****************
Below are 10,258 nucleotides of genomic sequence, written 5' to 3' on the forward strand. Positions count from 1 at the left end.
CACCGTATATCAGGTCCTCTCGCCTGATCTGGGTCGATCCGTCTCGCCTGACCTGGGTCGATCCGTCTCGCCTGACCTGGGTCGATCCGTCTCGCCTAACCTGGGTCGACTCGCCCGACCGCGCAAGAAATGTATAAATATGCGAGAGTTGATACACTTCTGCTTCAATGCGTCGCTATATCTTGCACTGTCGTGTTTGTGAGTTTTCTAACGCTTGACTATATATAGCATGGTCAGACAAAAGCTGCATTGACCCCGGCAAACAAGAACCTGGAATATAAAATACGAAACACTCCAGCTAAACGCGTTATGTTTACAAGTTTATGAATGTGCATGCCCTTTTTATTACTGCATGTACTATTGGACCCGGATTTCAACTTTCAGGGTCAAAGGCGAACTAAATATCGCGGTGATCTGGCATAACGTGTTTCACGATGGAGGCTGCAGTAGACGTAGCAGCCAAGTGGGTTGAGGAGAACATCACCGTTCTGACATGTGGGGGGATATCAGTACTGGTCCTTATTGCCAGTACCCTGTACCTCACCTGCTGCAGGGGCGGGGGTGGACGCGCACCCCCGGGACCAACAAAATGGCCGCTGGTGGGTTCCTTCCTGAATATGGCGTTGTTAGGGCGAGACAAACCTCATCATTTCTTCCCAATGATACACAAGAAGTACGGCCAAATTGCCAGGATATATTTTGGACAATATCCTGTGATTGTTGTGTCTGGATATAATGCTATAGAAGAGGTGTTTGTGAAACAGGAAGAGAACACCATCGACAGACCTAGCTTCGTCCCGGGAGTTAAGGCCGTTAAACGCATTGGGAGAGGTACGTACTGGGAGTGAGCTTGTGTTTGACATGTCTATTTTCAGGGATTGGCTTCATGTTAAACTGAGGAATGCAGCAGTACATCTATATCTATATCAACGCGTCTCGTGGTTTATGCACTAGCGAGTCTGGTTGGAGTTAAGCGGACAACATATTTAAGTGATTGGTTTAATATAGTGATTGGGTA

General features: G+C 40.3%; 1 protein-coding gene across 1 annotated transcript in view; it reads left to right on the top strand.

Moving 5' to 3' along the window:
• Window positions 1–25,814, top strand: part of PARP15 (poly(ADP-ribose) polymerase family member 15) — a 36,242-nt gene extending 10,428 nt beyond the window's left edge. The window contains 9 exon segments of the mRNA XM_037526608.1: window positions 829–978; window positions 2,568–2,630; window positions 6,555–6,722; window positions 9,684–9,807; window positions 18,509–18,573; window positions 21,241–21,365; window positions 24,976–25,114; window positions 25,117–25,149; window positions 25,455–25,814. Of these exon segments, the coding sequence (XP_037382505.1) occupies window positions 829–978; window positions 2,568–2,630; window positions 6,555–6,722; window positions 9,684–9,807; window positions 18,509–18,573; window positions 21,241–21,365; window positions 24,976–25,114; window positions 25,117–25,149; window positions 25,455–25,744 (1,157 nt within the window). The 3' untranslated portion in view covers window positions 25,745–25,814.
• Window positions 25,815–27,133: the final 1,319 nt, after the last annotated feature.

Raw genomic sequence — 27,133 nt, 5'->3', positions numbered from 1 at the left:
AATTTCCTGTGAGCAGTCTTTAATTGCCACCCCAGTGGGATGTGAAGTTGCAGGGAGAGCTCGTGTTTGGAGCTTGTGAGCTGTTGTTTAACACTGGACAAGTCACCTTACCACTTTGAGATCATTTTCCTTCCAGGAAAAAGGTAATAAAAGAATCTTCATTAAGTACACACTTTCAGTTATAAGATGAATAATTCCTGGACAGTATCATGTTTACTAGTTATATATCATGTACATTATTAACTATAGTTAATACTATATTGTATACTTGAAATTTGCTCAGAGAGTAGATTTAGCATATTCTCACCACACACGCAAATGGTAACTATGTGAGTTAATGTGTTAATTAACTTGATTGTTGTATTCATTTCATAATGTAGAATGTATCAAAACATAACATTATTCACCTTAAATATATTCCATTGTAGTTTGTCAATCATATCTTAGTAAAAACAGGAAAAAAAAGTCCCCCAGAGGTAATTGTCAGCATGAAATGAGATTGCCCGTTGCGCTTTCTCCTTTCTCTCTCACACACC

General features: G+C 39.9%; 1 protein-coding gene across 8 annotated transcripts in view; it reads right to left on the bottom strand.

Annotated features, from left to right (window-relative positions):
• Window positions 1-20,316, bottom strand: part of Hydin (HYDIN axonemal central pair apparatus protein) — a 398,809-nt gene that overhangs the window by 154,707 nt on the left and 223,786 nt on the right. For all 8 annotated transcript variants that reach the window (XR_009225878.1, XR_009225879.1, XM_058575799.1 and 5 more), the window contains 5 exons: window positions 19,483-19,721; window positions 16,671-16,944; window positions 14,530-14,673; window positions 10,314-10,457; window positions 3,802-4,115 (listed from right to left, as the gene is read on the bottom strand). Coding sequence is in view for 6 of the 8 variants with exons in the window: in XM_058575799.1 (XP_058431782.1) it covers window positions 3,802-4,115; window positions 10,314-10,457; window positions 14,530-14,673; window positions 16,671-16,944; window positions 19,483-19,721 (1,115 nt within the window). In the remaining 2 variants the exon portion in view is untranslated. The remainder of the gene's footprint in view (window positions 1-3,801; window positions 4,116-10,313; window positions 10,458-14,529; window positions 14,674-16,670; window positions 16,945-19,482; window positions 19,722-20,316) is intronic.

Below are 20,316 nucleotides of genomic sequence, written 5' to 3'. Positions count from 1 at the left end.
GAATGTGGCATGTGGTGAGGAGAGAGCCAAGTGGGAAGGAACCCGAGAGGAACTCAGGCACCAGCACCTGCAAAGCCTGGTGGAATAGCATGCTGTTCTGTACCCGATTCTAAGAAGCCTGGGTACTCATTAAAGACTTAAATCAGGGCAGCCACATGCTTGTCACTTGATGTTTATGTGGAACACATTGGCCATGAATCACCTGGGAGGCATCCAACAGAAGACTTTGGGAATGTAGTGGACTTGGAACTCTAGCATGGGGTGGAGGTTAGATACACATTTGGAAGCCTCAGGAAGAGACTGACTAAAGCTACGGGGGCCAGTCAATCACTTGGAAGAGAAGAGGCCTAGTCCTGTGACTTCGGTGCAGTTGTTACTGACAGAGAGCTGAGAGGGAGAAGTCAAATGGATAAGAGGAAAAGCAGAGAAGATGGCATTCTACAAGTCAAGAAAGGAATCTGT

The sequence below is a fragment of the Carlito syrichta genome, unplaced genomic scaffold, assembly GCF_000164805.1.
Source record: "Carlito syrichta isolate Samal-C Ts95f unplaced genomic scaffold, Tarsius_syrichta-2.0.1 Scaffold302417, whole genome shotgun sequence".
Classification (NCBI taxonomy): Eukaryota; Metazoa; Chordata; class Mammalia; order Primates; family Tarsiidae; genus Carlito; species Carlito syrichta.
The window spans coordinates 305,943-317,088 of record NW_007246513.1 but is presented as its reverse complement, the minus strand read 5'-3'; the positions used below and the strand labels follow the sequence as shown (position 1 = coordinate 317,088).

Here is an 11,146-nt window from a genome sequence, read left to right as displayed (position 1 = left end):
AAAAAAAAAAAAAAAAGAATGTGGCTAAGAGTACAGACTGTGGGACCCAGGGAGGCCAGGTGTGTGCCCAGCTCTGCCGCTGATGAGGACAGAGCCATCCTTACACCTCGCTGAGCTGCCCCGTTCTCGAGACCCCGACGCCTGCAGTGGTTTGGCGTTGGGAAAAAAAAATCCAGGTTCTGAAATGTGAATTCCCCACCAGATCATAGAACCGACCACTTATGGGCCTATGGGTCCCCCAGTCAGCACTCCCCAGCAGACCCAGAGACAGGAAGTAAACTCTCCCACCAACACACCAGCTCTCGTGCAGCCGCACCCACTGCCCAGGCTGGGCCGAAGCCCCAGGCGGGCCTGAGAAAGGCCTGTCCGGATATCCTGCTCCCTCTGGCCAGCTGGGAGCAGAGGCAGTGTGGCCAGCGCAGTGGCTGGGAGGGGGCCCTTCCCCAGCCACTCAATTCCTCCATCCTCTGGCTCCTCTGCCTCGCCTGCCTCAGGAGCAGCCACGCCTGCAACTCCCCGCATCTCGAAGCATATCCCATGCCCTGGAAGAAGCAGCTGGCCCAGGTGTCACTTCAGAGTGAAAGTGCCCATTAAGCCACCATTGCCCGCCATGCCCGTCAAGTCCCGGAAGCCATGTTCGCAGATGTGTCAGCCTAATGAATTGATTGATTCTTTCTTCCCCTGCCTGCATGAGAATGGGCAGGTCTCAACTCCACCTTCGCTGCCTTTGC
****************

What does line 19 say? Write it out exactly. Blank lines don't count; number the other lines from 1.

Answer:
AAAAAAAAAAAAAAAAGAATGTGGCTAAGAGTACAGACTGTGGGACCCAGGGAGGCCAGGTGTGTGCCCAGCTCTGCCGCTGATGAGGACAGAGCCATCCTTACACCTCGCTGAGCTGCCCCGTTCTCGAGACCCCGACGCCTGCAGTGGTTTGGCGTTGGGAAAAAAAAATCCAGGTTCTGAAATGTGAATTCCCCACCAGATCATAGAACCGACCACTTATGGGCCTATGGGTCCCCCAGTCAGCACTCCCCAGCAGACCCAGAGACAGGAAGTAAACTCTCCCACCAACACACCAGCTCTCGTGCAGCCGCACCCACTGCCCAGGCTGGGCCGAAGCCCCAGGCGGGCCTGAGAAAGGCCTGTCCGGATATCCTGCTCCCTCTGGCCAGCTGGGAGCAGAGGCAGTGTGGCCAGCGCAGTGGCTGGGAGGGGGCCCTTCCCCAGCCACTCAATTCCTCCATCCTCTGGCTCCTCTGCCTCGCCTGCCTCAGGAGCAGCCACGCCTGCAACTCCCCGCATCTCGAAGCATATCCCATGCCCTGGAAGAAGCAGCTGGCCCAGGTGTCACTTCAGAGTGAAAGTGCCCATTAAGCCACCATTGCCCGCCATGCCCGTCAAGTCCCGGAAGCCATGTTCGCAGATGTGTCAGCCTAATGAATTGATTGATTCTTTCTTCCCCTGCCTGCATGAGAATGGGCAGGTCTCAACTCCACCTTCGCTGCCTTTGC